ISIE Special session

Experiences with and criticisms of LCA as a tool for supporting policies and (bio-energy) performance-based regulation.

Call for papers for the special session:

Since the early 1990s, life cycle assessment (LCA) has increasingly been applied to support public policy making. For example, during the 1990s, LCA was used to support eco-label, certification schemes, policy documents, and packaging legislation in Europe, and to guide the development of alternative-fuel policies in the US.  In the first decade of the 21st century, life cycle thinking and formal LCA continued to grow in importance: In Europe, LCA was incorporated into “Integrated Product Policy”, the thematic strategies on the Sustainable Use of Resources and on the Prevention and Recycling of Waste, and other policy initiatives; in the US, EU, and Canada, several life cycle-based carbon footprint standards and regulations for transportation fuels were established.

However, shortly after LCA began to be used to inform policy making, some researchers and practitioners began to question the validity and usefulness of results from LCA.  In particular, the use of LCA in performance-based regulations (PBRs), such as in the European Renewable Energy Directive and California’s Low-Carbon Fuel Standards raised some serious questions with respect to the robustness and reliability of LCA results. For example, some of these PBRs adopted attributional LCA, others consequential LCA, and others a hybrid of these approaches, resulting in different ratings and even altering preference orders for transportation fuels.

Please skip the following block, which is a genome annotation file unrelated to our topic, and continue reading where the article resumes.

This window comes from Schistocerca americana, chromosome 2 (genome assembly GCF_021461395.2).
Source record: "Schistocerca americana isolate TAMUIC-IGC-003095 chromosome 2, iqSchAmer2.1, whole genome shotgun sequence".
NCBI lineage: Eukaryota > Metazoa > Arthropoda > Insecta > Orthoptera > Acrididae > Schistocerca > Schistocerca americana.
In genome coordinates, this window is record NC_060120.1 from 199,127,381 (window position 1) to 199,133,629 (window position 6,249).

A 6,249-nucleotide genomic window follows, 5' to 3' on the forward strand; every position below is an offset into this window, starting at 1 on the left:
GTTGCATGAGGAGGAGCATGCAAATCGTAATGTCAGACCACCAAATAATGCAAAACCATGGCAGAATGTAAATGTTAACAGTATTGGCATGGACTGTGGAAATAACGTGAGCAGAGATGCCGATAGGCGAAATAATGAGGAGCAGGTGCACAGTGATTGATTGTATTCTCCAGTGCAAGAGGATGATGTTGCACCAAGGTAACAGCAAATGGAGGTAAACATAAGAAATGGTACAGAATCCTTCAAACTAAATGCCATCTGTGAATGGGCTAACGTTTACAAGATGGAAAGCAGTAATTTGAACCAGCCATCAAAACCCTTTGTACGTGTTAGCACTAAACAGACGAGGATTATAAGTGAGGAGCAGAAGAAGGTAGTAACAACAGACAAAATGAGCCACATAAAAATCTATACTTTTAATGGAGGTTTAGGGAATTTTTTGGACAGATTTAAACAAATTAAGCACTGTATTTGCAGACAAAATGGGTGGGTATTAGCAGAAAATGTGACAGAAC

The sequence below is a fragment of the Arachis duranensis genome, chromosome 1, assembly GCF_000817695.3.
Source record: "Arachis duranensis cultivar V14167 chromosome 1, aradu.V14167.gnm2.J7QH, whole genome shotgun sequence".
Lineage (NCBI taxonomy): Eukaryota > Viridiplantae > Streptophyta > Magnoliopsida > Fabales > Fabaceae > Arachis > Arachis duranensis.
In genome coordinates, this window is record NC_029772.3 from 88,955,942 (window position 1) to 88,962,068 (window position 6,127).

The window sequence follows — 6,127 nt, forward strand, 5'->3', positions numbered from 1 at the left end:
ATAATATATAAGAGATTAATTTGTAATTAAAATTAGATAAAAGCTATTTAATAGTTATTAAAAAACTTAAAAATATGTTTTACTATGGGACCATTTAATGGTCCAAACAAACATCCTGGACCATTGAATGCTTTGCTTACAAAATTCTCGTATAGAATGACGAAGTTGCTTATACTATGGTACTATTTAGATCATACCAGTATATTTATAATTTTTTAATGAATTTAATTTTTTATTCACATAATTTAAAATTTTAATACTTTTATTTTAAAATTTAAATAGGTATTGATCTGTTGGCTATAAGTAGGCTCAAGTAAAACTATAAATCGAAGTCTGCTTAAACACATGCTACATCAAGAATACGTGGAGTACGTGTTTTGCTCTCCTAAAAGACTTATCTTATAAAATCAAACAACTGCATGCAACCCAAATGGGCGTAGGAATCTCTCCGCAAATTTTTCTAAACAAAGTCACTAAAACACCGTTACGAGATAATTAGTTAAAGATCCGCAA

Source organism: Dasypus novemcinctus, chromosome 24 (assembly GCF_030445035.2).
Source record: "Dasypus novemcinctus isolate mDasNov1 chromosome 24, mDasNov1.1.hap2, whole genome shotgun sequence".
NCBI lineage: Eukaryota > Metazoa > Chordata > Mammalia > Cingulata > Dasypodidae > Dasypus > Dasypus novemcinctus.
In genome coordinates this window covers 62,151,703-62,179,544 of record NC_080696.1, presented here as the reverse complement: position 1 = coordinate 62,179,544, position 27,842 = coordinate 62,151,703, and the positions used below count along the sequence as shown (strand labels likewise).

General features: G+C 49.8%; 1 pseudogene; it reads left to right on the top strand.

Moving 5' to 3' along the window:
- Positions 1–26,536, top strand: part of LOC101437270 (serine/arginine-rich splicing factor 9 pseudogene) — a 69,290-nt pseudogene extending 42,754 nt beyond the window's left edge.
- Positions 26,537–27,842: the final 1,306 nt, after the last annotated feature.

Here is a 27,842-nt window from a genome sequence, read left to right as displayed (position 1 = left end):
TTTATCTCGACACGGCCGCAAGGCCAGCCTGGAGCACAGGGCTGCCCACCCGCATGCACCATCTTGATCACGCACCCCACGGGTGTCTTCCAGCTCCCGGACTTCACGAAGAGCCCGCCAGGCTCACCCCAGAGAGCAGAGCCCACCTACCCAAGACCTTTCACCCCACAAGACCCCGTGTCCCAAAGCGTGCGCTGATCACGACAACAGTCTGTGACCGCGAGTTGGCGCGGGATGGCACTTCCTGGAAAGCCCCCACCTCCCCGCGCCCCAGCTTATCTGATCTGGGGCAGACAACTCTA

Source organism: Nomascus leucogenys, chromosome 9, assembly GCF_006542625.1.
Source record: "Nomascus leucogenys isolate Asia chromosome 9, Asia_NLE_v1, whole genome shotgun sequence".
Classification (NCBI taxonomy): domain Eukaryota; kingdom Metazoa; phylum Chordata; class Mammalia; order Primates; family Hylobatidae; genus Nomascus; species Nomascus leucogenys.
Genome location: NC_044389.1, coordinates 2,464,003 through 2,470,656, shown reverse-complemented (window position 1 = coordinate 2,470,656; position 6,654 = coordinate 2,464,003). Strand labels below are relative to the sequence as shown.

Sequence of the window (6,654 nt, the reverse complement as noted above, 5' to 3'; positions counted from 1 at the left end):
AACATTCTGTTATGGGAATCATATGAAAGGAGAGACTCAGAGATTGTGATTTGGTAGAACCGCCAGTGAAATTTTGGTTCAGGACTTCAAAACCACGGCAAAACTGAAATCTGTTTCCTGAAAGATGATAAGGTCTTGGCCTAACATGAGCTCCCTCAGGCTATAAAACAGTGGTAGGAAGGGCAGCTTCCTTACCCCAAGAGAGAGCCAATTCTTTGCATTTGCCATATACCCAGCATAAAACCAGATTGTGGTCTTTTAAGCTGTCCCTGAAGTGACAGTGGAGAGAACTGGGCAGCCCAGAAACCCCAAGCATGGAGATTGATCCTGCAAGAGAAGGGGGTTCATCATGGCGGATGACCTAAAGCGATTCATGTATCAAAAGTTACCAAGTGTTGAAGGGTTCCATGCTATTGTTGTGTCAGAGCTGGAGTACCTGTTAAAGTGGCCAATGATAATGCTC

In addition, most regulations lack reporting requirements on the uncertainty of the LCA results and subjective choices by the LCA practitioner, which can result in LCA results seeming more certain and scientifically objective than they really are. Recently, a debate was initiated within the Life Cycle Sustainability Assessment (LCSA) community of the International Society for Industrial Ecology (ISIE) on the benefits and limitations of applying LCA to support design of such public applications. The debate is rooted in the “ISIE approach” towards LCSA, broadening and deepening traditional environmental LCA into a more comprehensive LCSA. LCSA in this approach is a trans-disciplinary framework for integration of models rather than a model in itself. The main focus is structuring, selecting and making the plethora of disciplinary models, including traditional LCA, practically available for application to different types of life cycle sustainability questions.  How this ISIE approach towards LCSA can be applied to support public policy making is another question of interest to the community.

This session invites abstracts addressing experiences with the application of LCA for supporting policies and performance-based regulations. Both case-study based experiences and review-based experiences are welcomed. Moreover, abstracts are welcomed evaluating the role of attributional and/or consequential approaches to LCA (usefulness, limitations, neglected issues, etc.) and presenting alternative broader life-cycle based approaches for supporting such public applications.